UNITED NATIONS (AP) — The conflict in Yemen has killed nearly 400 children since the end of March, and a similar number of children have been recruited by armed groups, according to a new report by the U.N. children's agency. It warns that the fighting shows "no sign of a resolution."
This is UNICEF's first such alert on Yemen, where a Saudi-led coalition has been fighting Shiite Houthi rebels since late March. Millions have been trapped in the conflict, and aid groups have warned that many people are on the brink of starvation.
"Basic services that children depend on have been decimated," UNICEF says.
Its report says that as of a week ago, 398 children have been killed, 377 have been recruited to fight and 1.3 million have fled their homes. The report says the death toll could be much higher. Overall, the U.N. human rights office said Tuesday, at least 1,950 civilians have been killed in the fighting as of Friday.
"Abdul was 4 years old, and he was killed by a sniper," the report quotes one local child, 7-year-old Nada Nussir as saying. "I do not want to die like him."
Human rights groups have expressed concern that both sides are violating the laws of war and not doing enough to protect civilians. Amnesty International this week called on the U.N. to create a commission of inquiry to investigate alleged war crimes.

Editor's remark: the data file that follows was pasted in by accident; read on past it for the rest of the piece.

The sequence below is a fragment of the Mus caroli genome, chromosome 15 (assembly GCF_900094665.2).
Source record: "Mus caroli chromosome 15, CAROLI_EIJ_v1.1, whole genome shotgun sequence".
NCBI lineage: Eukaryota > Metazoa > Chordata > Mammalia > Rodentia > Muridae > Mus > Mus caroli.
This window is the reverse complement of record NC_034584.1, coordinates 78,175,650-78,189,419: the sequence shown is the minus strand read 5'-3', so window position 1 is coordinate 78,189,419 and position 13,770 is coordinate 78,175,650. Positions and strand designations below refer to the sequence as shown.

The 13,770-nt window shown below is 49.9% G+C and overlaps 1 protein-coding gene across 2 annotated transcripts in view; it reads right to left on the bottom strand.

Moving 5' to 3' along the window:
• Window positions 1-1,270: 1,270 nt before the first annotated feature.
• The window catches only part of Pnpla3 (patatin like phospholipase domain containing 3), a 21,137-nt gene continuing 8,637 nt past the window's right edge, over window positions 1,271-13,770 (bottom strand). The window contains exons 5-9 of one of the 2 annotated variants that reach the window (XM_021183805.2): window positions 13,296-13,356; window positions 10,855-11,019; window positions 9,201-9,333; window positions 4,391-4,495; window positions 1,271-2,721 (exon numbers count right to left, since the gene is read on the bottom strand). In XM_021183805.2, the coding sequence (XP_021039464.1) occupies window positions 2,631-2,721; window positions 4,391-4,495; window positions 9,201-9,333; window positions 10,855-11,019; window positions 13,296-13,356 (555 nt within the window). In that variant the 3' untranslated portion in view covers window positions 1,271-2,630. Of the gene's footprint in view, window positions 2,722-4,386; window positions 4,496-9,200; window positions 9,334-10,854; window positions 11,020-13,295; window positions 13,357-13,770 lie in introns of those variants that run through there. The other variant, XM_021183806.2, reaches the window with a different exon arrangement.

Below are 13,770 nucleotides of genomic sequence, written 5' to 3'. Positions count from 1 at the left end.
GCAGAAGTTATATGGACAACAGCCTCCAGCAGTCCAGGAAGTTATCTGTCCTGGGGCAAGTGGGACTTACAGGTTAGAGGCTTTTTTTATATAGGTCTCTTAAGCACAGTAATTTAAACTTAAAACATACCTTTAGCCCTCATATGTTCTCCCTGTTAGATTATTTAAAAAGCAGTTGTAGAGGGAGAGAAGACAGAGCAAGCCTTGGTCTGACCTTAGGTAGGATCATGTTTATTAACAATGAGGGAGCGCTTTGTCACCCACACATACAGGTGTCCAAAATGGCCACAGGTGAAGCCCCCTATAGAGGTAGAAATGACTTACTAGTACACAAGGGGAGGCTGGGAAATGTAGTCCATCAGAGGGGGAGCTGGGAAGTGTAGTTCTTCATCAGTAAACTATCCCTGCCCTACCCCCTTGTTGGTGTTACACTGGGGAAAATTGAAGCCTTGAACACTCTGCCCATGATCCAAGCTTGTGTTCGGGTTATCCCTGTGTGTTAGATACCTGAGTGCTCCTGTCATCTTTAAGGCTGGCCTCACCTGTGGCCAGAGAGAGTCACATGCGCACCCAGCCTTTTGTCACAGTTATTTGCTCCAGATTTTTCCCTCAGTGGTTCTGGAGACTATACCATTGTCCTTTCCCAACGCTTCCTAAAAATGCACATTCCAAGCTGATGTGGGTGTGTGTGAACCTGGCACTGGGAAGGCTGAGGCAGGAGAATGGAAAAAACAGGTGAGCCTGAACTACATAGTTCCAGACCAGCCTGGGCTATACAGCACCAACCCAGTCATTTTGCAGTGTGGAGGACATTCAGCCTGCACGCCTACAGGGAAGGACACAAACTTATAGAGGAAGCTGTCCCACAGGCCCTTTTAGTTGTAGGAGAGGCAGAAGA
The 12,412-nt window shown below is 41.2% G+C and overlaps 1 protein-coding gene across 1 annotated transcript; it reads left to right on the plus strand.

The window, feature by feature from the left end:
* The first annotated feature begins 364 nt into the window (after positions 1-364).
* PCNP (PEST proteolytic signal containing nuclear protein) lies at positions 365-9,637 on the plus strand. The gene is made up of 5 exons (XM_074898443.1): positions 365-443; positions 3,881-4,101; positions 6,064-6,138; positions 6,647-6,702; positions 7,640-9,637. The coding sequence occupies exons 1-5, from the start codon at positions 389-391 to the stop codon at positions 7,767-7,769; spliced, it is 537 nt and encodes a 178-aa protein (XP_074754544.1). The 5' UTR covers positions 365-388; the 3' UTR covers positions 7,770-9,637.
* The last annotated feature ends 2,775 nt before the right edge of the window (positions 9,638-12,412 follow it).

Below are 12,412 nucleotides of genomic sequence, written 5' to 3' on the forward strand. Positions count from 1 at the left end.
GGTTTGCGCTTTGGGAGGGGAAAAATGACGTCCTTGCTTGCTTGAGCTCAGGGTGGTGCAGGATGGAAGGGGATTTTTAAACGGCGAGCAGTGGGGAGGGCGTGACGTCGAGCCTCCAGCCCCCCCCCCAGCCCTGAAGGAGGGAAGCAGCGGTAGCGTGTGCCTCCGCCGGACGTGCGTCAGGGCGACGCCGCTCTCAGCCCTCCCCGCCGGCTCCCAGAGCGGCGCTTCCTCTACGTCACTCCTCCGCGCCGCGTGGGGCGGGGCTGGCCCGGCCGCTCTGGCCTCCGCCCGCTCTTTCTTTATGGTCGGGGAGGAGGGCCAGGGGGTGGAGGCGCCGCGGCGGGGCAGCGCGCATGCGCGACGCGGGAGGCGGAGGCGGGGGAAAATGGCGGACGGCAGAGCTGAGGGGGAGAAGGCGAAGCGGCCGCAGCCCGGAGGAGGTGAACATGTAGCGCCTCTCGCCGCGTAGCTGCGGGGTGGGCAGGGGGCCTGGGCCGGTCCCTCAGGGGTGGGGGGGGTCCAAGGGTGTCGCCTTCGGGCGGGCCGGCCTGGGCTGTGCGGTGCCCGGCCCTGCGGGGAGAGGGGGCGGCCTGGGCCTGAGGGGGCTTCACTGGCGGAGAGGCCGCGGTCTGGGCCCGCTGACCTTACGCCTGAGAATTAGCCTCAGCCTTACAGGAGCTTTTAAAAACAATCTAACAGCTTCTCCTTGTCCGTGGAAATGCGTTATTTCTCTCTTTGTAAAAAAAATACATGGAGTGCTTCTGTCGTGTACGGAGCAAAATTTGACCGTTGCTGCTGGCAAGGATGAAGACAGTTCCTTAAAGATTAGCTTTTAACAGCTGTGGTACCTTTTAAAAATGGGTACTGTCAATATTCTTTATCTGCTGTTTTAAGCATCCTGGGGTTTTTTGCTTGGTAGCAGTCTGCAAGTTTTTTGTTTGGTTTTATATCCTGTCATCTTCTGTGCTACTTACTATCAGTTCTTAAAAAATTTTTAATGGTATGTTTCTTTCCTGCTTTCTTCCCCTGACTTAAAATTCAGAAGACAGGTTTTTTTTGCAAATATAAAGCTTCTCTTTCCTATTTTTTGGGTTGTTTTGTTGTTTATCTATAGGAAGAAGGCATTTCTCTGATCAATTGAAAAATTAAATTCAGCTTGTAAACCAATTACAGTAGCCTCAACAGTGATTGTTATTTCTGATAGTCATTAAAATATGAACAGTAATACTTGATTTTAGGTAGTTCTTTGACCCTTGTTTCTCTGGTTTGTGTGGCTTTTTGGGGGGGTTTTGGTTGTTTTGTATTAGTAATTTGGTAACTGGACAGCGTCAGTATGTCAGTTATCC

The U.N. and aid groups have called repeatedly for ways to get food, fuel, medicine and other supplies into Yemen, but tight restrictions imposed by the coalition on air and sea transport remain in place, while Yemen's exiled government accuses the Houthis of hijacking aid.
Yemen is the poorest country in the Arab world, and its population relies on imports for about 90 percent of its supplies. Attempts at U.N.-brokered humanitarian pauses to bring in aid have failed.
The new UNICEF report says about 10 million children, or half of the country's population, need urgent humanitarian assistance.
It also says more than half a million pregnant women in Yemen's hardest-hit areas are at higher risk for birth or pregnancy complications because they can't get to medical facilities.
Saudi Arabia months ago pledged to fully fund a $274 million emergency U.N. appeal for Yemen, but a UNICEF spokesman, Rajat Madhok, on Tuesday told The Associated Press that the agency has not received any money from the appeal. Discussions between the kingdom and the world body on the terms of the funding have long delayed the money.